A second characteristic of passionate affinity spaces that can be seen in the gluten-free Subreddit is that of flexible participation. Users participate to varying degrees; during the sample time frame, sixty-one of the 319 posters contributed morethan one post, and most of these posters also contributed multiple comments on others’ posts. The subset of repeat posters dedicates the time to help keep the conversation active and has demonstrated a vested interest in the space’s success. However, the majority of posters contributed only a single post, which indicates that participation is viewed as having a low barrier to entry. People are free to post when the need arises but do not feel compelled to make it a regular practice.The shifting leader-follower relationship is evident in the four example posts in this study. Two of the example posts (figs. 1 and 4) were contributed by people who already had experience living a gluten-free lifestyle. Their posts illustrate how experience is not always tantamount to expertise. The nature of the subject matter is such that those who could be considered leaders in some instances can still at times use guidance and support.
The popularity of posts consisting of personal anecdotes demonstrates how knowledge is distributed throughout the space, a final key characteristic of passionate affinity spaces. Much of the learning comes from users making sense of issues they have dealt with in their own lives and imparting that wisdom onto the group, as in the first two post examples. In addition to sharing experiences, the third and fourth post examples show how users also spread knowledge through links to outside resources such as recipes, scientific reports, and the latest media coverage.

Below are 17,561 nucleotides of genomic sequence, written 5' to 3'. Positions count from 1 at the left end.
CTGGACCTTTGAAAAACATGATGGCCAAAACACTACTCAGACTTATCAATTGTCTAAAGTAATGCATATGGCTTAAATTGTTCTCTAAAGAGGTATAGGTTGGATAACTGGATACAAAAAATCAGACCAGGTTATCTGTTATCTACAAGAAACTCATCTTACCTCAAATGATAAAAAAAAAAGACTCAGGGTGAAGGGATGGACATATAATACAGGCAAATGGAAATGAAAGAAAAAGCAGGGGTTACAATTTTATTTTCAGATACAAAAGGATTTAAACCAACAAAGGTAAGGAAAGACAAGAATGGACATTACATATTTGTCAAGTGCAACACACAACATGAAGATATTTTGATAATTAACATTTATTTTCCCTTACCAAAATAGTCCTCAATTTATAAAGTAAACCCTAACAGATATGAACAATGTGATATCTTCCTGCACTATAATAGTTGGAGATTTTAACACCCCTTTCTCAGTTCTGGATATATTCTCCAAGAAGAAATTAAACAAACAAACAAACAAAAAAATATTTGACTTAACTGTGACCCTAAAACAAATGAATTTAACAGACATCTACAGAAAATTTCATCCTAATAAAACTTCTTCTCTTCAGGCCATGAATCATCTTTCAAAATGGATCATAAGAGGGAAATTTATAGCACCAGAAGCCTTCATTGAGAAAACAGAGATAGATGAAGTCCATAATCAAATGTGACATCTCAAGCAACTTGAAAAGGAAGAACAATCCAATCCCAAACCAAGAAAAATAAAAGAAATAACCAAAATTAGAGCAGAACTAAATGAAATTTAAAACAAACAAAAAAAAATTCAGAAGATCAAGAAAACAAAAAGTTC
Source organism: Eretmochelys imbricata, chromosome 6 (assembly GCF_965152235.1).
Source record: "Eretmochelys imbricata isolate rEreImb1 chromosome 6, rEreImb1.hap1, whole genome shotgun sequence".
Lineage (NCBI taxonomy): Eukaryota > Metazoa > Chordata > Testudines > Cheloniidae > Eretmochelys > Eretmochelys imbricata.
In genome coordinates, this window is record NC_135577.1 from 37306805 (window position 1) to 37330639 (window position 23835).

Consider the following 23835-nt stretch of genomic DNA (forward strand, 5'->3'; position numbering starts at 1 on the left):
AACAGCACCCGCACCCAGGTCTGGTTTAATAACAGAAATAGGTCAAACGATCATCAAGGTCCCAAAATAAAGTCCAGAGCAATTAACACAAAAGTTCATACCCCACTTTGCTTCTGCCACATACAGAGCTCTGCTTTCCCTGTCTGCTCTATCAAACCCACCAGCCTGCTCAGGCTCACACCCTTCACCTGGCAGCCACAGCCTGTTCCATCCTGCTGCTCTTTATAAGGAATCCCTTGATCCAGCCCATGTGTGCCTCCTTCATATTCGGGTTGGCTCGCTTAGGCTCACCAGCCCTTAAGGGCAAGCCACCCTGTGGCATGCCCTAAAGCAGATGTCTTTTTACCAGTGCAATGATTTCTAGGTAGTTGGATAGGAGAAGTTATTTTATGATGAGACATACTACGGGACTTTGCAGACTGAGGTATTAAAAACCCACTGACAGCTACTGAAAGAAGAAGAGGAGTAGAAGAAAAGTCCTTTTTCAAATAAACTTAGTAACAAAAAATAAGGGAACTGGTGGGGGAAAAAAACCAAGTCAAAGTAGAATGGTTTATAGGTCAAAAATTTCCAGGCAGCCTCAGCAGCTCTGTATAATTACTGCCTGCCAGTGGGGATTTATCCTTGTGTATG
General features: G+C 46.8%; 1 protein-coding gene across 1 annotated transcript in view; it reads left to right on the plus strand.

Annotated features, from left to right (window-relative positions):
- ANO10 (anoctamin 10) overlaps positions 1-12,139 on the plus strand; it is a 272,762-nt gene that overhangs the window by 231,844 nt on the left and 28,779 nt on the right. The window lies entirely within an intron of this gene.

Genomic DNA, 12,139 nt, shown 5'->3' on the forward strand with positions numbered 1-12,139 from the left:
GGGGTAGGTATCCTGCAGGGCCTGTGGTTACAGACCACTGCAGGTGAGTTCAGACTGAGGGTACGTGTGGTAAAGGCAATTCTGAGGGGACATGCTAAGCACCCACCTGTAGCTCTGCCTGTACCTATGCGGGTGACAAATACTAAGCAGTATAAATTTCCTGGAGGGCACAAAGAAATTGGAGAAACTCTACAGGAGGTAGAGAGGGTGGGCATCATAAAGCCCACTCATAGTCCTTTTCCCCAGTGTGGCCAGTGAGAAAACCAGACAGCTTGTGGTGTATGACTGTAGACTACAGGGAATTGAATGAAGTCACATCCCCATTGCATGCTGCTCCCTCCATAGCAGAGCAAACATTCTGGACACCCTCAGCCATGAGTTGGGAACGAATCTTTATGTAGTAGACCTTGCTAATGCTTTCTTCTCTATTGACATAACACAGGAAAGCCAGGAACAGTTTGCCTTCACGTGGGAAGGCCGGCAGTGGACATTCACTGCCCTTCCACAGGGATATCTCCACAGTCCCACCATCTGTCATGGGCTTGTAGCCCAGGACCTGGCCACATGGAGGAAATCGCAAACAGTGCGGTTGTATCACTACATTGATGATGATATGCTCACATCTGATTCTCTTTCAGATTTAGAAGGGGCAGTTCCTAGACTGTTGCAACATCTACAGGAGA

As a passionate affinity space, the gluten-free Subreddit achieves its mission of being a supportive community to those on a gluten-free diet, while also providing an opportunity for users to share and extend their own knowledge. Digital media is the conduit for the learning that takes place in the Subreddit, and in order to maximize its benefits, users must practice media literacy skills to access and produce information. For example, two of the four most common post types—sharing gluten-related articles and recipes—involve linking to other sources on the web, which requires users to locate the sources, evaluate their credibility, and share the ones deemed most useful. Although participation is embodied predominately in the form of writing, users demonstrate literacy in a variety of forms of digital media, for example using photos and links to videos to create a multimodal learning experience. Furthermore, Reddit empowers users to make decisions about the content best suited for the space by promoting and filtering specific posts through its voting system. As more people turn to online affinity spaces like the gluten-free Subreddit for information, digital media literacy skills become an essentialpart of the informal learning process.